“I hope the bottom will drop and they’ll find that there are worlds to explore in the text and in issues related to the text that they hadn’t dreamed about,” he said.
That was true for Miller’s Briercrest experience.
“I came to high school here and my brother took his first year of college here,” he explained. “I remember hearing him talk about the classes he was taking and thinking, ‘Well, that doesn’t sound very exciting. Who wants to take a course on the Gospels if you are already reading the Gospels as a Christian?’ Then a couple years later I took Gospels from Wes Olmstead, learned a ton and was challenged spiritually at the same time.”
Miller was so taken with his experience that he went on for graduate studies after college, eventually earning a Master’s degree from Trinity Evangelical Divinity School and a PhD from McMaster University. He is now the program coordinator of Briercrest’s biblical studies program.
The associate professor of New Testament and Early Judaism enjoys the opportunity Briercrest gives him to research and teach in his area of expertise.
“I get to teach upper level courses on individual books of the New Testament and I love it when the students come alive to the text,” he said. “I like being able to talk about an issue and then say, ‘Well, what do we do with this as Christians?’”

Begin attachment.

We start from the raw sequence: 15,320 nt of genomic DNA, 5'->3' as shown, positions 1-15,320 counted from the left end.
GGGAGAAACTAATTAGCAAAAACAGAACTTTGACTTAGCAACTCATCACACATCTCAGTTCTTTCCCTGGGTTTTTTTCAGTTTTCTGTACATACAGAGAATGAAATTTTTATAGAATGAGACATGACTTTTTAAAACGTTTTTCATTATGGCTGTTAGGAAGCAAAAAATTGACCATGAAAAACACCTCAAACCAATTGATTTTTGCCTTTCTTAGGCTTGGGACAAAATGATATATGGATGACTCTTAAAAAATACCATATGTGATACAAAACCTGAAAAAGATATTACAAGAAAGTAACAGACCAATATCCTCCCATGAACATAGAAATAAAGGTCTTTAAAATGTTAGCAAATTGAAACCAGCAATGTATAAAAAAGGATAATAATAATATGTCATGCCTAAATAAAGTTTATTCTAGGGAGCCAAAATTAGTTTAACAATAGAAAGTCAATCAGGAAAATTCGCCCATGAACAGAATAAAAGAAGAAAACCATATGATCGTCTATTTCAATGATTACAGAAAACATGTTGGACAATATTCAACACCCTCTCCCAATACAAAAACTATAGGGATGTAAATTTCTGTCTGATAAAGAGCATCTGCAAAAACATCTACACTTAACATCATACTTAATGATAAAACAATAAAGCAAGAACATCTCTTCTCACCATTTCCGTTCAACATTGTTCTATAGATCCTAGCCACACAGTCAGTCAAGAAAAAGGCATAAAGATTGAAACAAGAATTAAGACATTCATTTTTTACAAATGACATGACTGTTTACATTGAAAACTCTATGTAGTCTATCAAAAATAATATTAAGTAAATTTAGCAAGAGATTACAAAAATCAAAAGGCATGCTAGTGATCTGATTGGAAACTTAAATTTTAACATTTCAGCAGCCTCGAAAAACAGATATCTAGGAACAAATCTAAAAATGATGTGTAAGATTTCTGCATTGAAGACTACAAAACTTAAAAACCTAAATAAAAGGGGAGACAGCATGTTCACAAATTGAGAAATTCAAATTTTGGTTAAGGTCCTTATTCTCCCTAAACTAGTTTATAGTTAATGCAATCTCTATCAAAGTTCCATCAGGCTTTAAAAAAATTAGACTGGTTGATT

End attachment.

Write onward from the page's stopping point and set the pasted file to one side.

Miller admits he also learns from his students.
“Questions and comments from students help me think in new ways about the subject matter.” he explained. “But it’s also a privilege teaching students who are living out their faith in concrete ways. Their passion to follow Jesus enriches our class time, and inspires me too.”
The professor believes strongly in the program.
“I typically tell students who are thinking of majoring in Biblical Studies the goal is to provide a first rate liberal arts education that’s unlike other liberal arts programs,” he said. “The core of what we’re studying relates to the core of our faith—the Bible.”
Miller admits there are particular courses within the program that seem overwhelming at first.
“The languages are intimidating,” he said. “But in fact the requirement to study Biblical Greek or Hebrew is one of the real strengths of the program. The social dynamic of spending two whole years with the same professor in a small group of students is fantastic, and then by the end of it you’re reading texts in the original language. It consistently transforms the way people read the Bible.”
Miller believes the skills instilled from a biblical studies degree can help a student no matter what they eventually pursue in life.
“Biblical studies is a great program to major in even if you’re not going to go into full-time Christian ministry or onto more academic study,” he said. “What you learn about reading carefully, thinking critically, and communicating clearly will serve you well whatever you end up doing. But in biblical studies there is a double pay-off because you get to take more courses about the Bible than you do in any other program here.”
There’s an end result that Miller hopes the program will create in students.
“In addition to development in faith and commitment to the church, I want them to come out with confidence and humility,” he exclaimed. “Less afraid of what the experts think and more confident in their ability to think through the text and study it and reach conclusions on their own. But also a humility that comes from deeper awareness of the history of interpretation and the complexity of the text.”